A PELETON of 37 cyclists from Britain's oldest wine & spirit merchant, Berry Bros. & Rudd has completed the London to Champagne challenge to raise money for the My Name’5 Doddie Foundation.

The distance travelled was 325 miles with over 3000 meters elevation which coincidentally marked the 325th anniversary of the company.

And organisers want to raise £325,000 to help end Motor Neurone Disease in 2017.

One of their employees David Zyw was diagnosed with MND in 2017.

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David who captains Team Edinburgh in Doddie Aid was determined to take part.

And when the company advertised for riders to take part they were inundated with volunteers.

Many of the group were brand new to bike riding, others very experienced, some new to the company, and others longstanding employees.

Border Telegraph: David Zyw and Lizzie RuddDavid Zyw and Lizzie Rudd (Image: ,Berry Bros. & Rudd)

The peloton took off from St James’s in London at first light on Thursday September 7 and the  plan was to arrive in Champagne, Pol Roger Epernay, on the evening of Sunday September 10.

The first day consisted of 11-hours with 95-miles covered between the capital and Dover.

The second day started with an early ferry crossing.

The route serendipitously traced the ancient geological strata of Cretaceous chalk band which connects the Champagne region with much of the South Coast of England.

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Despite David’s  best efforts to fight its effects, the muscle wasting in his upper body meant that the 11 hour previous day had sapped any strength he had to remain upright on his bike. He dropped behind the group as he  couldn’t lift his head to see the road.

So before he fell off, or caused an accident, David pulled the plug, watching his  fellow rides zoom away.

After a quick medical assessment, his bike was placed on the roof rack, and he got into one of the support vehicles.

David said: “I was devastated. Despite my training, my meds, my personal fortification, the disease beat me down that day.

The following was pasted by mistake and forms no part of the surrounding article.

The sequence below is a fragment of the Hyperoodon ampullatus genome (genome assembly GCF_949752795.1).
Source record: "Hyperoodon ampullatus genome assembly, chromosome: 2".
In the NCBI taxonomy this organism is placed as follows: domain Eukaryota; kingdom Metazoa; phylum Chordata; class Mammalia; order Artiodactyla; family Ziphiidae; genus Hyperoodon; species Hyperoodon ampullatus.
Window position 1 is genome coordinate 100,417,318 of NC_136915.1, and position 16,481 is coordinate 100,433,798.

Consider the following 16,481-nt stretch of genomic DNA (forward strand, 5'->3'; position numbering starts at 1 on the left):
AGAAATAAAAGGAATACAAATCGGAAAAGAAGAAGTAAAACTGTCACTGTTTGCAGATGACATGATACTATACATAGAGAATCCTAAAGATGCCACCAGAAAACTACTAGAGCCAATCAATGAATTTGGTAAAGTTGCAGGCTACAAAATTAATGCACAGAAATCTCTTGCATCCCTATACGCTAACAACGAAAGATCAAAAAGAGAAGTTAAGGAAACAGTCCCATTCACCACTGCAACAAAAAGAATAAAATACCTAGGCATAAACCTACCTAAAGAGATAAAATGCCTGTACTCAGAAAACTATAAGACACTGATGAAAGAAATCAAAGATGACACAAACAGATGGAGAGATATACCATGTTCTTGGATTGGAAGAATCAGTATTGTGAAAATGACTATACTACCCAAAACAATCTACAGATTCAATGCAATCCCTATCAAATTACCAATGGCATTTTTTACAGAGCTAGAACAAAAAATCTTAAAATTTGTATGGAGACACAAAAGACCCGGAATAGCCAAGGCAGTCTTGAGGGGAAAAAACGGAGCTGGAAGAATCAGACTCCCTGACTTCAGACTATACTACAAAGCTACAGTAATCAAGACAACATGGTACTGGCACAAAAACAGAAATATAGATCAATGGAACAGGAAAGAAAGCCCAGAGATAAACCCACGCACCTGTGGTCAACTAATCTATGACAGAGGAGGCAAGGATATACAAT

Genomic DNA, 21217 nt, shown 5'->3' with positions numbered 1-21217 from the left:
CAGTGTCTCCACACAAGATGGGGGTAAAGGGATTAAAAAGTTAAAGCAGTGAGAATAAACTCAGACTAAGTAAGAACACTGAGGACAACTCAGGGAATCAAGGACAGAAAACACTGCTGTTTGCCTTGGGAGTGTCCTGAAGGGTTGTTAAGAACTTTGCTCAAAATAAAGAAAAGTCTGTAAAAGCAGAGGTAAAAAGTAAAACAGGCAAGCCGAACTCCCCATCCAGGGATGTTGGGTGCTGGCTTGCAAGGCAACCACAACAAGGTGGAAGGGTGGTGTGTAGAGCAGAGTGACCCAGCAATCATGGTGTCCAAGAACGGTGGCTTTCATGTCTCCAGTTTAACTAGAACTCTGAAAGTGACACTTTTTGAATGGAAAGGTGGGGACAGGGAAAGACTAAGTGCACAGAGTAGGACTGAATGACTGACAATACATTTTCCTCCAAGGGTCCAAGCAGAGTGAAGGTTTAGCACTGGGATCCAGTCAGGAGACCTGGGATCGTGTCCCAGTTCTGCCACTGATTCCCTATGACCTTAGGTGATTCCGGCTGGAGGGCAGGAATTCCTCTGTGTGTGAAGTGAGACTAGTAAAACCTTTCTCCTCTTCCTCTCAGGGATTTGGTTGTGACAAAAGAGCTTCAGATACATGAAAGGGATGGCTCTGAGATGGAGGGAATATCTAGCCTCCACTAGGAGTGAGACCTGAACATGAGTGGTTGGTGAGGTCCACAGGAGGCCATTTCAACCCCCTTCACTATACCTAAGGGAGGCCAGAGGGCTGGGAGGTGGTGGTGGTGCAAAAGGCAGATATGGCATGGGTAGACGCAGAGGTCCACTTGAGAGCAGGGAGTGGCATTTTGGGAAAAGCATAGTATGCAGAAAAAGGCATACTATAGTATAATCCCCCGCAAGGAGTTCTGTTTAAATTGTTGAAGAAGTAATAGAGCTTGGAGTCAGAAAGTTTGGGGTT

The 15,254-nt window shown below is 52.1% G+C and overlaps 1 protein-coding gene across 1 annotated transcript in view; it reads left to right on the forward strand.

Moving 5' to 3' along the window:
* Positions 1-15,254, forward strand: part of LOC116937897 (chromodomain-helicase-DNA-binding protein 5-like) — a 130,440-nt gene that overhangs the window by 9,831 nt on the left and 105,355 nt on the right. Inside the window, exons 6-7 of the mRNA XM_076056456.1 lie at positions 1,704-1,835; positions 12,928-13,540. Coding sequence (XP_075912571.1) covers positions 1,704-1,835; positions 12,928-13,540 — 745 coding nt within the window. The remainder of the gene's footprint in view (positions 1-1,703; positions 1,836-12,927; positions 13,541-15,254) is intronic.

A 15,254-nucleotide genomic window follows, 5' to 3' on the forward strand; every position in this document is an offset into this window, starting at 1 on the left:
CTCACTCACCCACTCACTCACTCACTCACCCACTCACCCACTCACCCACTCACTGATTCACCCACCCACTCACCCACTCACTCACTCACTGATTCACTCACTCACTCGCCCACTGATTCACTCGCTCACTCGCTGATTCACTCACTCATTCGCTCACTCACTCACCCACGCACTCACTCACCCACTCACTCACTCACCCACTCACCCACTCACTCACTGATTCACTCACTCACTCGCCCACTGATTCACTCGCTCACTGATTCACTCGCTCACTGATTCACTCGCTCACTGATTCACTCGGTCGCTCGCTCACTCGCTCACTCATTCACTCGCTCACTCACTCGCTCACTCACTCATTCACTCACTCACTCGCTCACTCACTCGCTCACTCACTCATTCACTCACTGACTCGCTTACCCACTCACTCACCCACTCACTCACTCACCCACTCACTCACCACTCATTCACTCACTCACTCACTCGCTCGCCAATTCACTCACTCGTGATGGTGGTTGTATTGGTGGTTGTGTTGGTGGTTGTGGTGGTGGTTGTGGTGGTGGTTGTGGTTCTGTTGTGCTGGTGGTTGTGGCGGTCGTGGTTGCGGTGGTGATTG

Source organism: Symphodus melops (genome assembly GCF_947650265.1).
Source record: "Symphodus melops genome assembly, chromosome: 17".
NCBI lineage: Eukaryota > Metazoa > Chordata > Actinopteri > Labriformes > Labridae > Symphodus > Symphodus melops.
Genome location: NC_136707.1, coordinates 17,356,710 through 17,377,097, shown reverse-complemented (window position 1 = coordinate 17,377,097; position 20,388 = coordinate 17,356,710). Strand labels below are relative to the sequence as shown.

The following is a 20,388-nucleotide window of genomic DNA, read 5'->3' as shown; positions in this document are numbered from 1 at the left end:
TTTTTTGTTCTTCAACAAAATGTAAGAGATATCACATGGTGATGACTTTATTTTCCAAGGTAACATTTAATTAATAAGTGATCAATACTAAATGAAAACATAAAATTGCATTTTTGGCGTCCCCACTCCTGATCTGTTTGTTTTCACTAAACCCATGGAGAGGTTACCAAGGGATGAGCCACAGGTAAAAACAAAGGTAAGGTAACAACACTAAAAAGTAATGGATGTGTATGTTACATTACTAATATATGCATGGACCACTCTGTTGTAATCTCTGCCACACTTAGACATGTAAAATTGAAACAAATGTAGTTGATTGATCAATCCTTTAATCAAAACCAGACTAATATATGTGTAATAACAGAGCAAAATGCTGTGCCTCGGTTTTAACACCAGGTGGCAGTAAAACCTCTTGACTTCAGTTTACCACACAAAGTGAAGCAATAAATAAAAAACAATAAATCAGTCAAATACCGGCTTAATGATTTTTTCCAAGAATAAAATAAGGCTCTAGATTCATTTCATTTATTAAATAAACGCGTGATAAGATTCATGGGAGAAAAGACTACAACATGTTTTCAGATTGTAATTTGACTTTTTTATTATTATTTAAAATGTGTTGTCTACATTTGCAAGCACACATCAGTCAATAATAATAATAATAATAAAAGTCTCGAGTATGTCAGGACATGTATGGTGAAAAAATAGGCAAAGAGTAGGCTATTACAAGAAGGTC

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“I felt helpless and feeble, knowing that everyone else had the strength to push through to complete the day when I could not.

“I was terrified that this would happen again over the following days, which signalled not only I’m not in control of my symptoms, but also they are progressing faster than expected, despite my best efforts to own my narrative.

“From the back seat of an air con SUV, notwithstanding the pain in my neck, I could not be prouder of the peloton who rallied and fought through the sticky heat of industrial northern France to complete day two. The halfway point.

“We all fell asleep to the sounds of Pierre Bettinger, of Champagne Leclerc Briant, singing La Marseillaise after France’s victory over New Zealand.

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Day three involved a 100km route and the grup were joined at this point by friends from Champagne Mailly, Chateaux la Nerthe & Ornellaia, who injected fresh legs and energy into the group.

The route took them along quiet roads rolling through agricultural fields, past war graves, after war graves. A constant reminder that this landscape is still healing from the devastation WW1 & 2.

By the afternoon, the temperature reached 40c and one member was involved in a nasty crash but refused to give up and the day finished watching England beat Argentina.

The final day concluded with David and Lizzy (Rudd)  leading the peloton up the neat cobbles of Avenue de Champagne.

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David continued: “It’s a memory I will forever cherish. Even after four days of cycling and with 325 miles in her legs, Lizzy had the strength to power up the last climb, to the roars of praise from the riders behind, we turned into the gates of Pol Roger where owner Hubert de Billy, and our incredible support teams were waiting.

“Tears of joy and exhaustion brought us together in this special moment, united in the shared suffering of a long four days in the saddle.

“Looking around that group, the pride in our own and each other’s achievements dulled any pain in our legs, or necks.

“325 miles, two countries, four days, 12 punctures, new friendships forged, and countless litres of electrolytes consumed.  These are four days I will never forget, the road pushed us out of our comfort zones, and mentally and physically challenged us all.

“To date we have raised £344,500 for My Name’5 Doddie Foundation, every pound we raised will go directly to aid research into treatments and help those living with the condition.

“And I cannot be more grateful to my fellow riders, the producers who joined, and my resplendent employer, Berry Bros. & Rudd, for enabling us to achieve an incredible sum for charity, but also the pride the company has allowed us to have, and the culture it has created.

“It is a rare privilege to work for a business where kindness, support, generosity of spirit and family values runs at its core.

“Thank you to every rider, Zeus Events, our incredible support crew, and to everyone who donated. Together, and only together, can we make a difference; the money we raise will get us closer to banishing MND to the annals of time. “